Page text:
I recently read an interesting article with a provocative title, “Are Public projects doomed to failure from the start?” The article, written by a Price Waterhouse Coopers (PWC) team in Switzerland, starts off by posing two critical questions: Why do so many public sector projects fail? And what can be done about it? On the way to answering these questions, the article proposes a set of categories for understanding the challenges and obstacles that can impede policy implementation. This caught my attention in part because the article’s analytical framework touches on many of the key issues and themes that inform GDI’s taxonomy of delivery challenges, which aims to categorize and classify the various kinds of challenges and obstacles that development practitioners may face during project implementation.
This convergence highlights the urgency of being able to think systematically about challenges that are in some ways unique – that is to say, that in some ways there are as many problems as there are projects, each one conditioned by context (which is why GDI tries to delve into these complexities through case study research). Developing categories is not easy - as Matt Andrews notes, writing in response to the same PWC paper, and adding his own thoughtful notes, categorization is one of the hardest things to do in analyzing case evidence. But this effort is worth it, because it offers a way of thinking that development practitioners can deploy to help them increase the effectiveness of their efforts.
The main divisions that the PWC piece deploys are methods and processes, stakeholder and leadership issues, and complexity and uncertainty.
Methods and Process
The article rightly points out that basic project management matters. This may seem obvious, but the PWC piece notes that many implementers lack these skillsets, as well as the formal training for effective project management, and some may not even recognize the need for these skills at all.
The article also raises an important point about project management tools and methods. In many circumstances, public policy implementers are working in the context of a complex and poorly understood operating ecosystem. This means that they discover delivery challenges as they implement, they face gaps in data, and unseen and unforeseeable changes are constantly taking place. The tools required to plan and manage such interventions are not typically off-the-shelf products.
Apart from these project management issues, as part of “Process,” the article mentions the importance of strategic alignment. Projects may lack alignment between strategic, policy, or political objectives and the specific project activities. For example, in one case in India, public expenditure on education rose from 3.3 percent of GDP in 2004-05 to over 4 percent in 2011-12. But studies found that in 2010, just over 50 percent of students in standard 5 could read a standard level 2 text. So there was no visible correlation between outlays, policy objectives and outcomes.
Stakeholder and Leadership Issues
On leadership, the article goes beyond the truism that leadership matters, looking specifically at the implementation challenges that arise due to leadership gaps at the senior level, like lack of top-management support or change in project scope and objectives due to changes in top management. An interesting point in this category is on “Stakeholder Expectations” – which happens to align with Stakeholder Engagement, one of the most common delivery challenges flagged by GDI’s DeCODE system. Stakeholders assume that their implicit requirements will be reflected in project specifications and delivery, but these are not always discussed. Finally, this category also includes incentives. Does the project/policy have the right incentives embedded in its framework for frontline practitioners to implement it well?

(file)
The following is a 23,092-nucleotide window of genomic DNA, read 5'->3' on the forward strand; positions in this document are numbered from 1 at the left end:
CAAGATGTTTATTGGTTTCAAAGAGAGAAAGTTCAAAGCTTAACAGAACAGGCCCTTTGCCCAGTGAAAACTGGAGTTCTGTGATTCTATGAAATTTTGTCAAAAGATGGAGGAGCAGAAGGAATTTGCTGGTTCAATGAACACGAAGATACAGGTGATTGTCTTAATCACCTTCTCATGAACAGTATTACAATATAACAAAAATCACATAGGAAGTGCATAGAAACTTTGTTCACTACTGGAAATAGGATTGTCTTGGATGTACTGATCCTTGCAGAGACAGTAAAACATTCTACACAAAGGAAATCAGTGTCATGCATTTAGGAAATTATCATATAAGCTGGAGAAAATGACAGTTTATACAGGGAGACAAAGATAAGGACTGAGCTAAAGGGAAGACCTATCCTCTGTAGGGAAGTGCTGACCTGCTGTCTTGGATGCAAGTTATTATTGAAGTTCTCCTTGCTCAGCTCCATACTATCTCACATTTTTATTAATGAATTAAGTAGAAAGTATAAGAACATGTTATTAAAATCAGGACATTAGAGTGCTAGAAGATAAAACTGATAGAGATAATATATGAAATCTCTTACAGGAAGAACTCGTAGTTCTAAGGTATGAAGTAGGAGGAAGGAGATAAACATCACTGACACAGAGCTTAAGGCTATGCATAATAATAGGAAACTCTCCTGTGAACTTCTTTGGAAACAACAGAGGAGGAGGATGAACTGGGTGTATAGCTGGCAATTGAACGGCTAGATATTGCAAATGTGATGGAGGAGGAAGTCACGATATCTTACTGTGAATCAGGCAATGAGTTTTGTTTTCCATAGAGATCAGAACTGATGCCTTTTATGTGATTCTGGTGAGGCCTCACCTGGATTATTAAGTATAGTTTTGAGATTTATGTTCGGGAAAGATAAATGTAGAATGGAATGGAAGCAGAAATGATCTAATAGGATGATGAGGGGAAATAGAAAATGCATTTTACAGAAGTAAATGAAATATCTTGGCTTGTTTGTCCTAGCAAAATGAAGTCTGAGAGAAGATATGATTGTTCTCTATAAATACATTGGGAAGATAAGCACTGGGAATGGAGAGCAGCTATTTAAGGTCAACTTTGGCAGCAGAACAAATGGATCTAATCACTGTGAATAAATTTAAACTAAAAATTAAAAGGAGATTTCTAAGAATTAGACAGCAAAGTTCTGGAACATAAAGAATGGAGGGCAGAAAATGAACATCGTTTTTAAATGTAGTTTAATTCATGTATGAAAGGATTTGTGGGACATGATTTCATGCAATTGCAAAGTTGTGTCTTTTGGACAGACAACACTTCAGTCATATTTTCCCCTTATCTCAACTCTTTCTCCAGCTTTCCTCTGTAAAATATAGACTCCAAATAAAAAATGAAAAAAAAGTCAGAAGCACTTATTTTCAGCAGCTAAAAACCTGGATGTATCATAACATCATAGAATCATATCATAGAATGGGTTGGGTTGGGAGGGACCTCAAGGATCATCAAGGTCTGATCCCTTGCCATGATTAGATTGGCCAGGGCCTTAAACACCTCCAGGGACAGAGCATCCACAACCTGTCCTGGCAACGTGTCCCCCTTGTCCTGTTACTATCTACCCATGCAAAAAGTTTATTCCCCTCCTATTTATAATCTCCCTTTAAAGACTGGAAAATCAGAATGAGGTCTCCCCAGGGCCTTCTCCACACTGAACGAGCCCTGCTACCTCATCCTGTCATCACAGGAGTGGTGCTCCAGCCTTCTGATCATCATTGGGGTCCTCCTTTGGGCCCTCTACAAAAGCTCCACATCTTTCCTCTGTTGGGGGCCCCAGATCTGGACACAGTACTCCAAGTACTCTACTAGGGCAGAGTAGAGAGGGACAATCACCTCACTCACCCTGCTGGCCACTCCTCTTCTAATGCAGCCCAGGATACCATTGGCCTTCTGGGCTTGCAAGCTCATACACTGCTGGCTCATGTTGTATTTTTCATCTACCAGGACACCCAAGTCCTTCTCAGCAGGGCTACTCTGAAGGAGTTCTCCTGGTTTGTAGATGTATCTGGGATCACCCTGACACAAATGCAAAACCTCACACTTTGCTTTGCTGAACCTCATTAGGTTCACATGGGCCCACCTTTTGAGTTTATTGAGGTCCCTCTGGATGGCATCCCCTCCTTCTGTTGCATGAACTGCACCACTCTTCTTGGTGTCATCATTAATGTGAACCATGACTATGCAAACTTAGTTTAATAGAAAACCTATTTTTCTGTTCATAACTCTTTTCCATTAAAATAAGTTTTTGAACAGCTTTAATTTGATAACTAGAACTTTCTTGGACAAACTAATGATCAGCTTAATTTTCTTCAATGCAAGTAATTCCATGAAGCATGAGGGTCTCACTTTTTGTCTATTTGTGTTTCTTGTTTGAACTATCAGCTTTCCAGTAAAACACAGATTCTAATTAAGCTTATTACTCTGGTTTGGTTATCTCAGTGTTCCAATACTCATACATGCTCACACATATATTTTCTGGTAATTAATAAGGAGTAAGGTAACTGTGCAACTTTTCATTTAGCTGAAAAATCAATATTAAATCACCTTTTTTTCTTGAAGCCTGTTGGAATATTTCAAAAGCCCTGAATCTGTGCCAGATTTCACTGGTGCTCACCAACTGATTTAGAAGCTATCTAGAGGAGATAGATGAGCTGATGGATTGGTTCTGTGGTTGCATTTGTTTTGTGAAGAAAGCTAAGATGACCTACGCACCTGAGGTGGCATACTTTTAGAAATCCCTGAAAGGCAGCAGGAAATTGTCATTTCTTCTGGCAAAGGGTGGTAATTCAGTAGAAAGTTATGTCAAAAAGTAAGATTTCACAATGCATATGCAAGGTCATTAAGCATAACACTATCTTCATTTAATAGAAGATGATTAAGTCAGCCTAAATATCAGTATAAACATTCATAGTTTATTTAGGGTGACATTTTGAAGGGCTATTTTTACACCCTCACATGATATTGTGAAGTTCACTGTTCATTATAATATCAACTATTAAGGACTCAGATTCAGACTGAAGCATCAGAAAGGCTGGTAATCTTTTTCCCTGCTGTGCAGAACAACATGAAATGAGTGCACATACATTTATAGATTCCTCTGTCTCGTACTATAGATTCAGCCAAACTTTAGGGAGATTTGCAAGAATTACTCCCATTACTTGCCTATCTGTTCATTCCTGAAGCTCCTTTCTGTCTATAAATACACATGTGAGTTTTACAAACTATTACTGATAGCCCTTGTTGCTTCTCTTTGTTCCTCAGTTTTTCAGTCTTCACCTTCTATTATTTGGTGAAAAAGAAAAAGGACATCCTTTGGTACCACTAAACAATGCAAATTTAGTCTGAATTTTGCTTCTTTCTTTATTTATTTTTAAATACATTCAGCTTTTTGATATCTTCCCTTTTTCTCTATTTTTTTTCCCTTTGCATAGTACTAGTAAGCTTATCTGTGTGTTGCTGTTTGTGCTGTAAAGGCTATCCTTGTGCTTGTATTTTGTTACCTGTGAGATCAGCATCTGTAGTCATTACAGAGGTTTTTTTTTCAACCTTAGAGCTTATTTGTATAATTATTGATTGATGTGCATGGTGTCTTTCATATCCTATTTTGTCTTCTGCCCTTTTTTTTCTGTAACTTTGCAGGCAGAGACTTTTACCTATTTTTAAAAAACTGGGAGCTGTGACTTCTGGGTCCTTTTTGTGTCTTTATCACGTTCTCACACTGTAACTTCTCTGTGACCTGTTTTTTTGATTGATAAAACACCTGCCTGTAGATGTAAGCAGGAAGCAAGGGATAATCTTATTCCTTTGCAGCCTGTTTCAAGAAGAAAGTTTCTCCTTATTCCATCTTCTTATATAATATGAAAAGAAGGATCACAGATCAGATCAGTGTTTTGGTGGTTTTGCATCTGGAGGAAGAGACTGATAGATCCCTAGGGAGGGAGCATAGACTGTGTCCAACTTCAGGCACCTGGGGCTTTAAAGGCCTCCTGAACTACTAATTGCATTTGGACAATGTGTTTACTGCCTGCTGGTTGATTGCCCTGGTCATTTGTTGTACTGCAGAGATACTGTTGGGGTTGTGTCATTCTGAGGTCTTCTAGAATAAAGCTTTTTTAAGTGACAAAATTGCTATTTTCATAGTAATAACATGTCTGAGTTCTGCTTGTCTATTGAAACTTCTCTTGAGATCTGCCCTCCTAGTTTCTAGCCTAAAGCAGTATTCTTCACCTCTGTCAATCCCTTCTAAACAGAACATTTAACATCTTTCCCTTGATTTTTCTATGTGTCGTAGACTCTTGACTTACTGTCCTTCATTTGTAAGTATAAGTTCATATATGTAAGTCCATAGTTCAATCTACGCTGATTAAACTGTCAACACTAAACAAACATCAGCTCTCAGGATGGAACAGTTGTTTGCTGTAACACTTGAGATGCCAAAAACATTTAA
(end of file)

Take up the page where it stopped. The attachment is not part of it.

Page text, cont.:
Complexity and Uncertainty
Implementation of public policies is subject to considerable complexity (political, institutional, and so on), and the uncertainties that inevitably arise from working with human beings. Political and institutional complexities often result in an imbalance between policy objectives and resources. And navigating an authorizing environment characterized by overlapping relationships of power and responsibility is not always easy. Over the course of public policy implementation – often measured over spans of years, not months, with plenty of room for shifts and changes – implementers must figure out how to navigate these complex dynamics, and the uncertainties that they can introduce.
I found this paper quite stimulating because it addresses the kinds of concerns that animate us at GDI: understanding implementation issues, which tend to be under-theorized, underappreciated, and under-researched. The development of useful frameworks and analytical categories to understand non-technical problems and delivery challenges is critical to help us understand how and why the implementation of projects can succeed or fail.
While it is impossible to prepare for every possibility, schematics like those laid out in the PWC paper and in GDI’s taxonomy offer valuable tools for thinking about failure. Before we can think about solutions, in other words, we may need to think more deeply about the challenges that may emerge. Thinking with categories can be a useful way to do this.
For more, please read the paper here and would love to hear your thoughts on this. Have you encountered other categorizations on implementation challenges that you found useful? Are there other categories that could complement the frameworks discussed here? We look forward to hearing from you!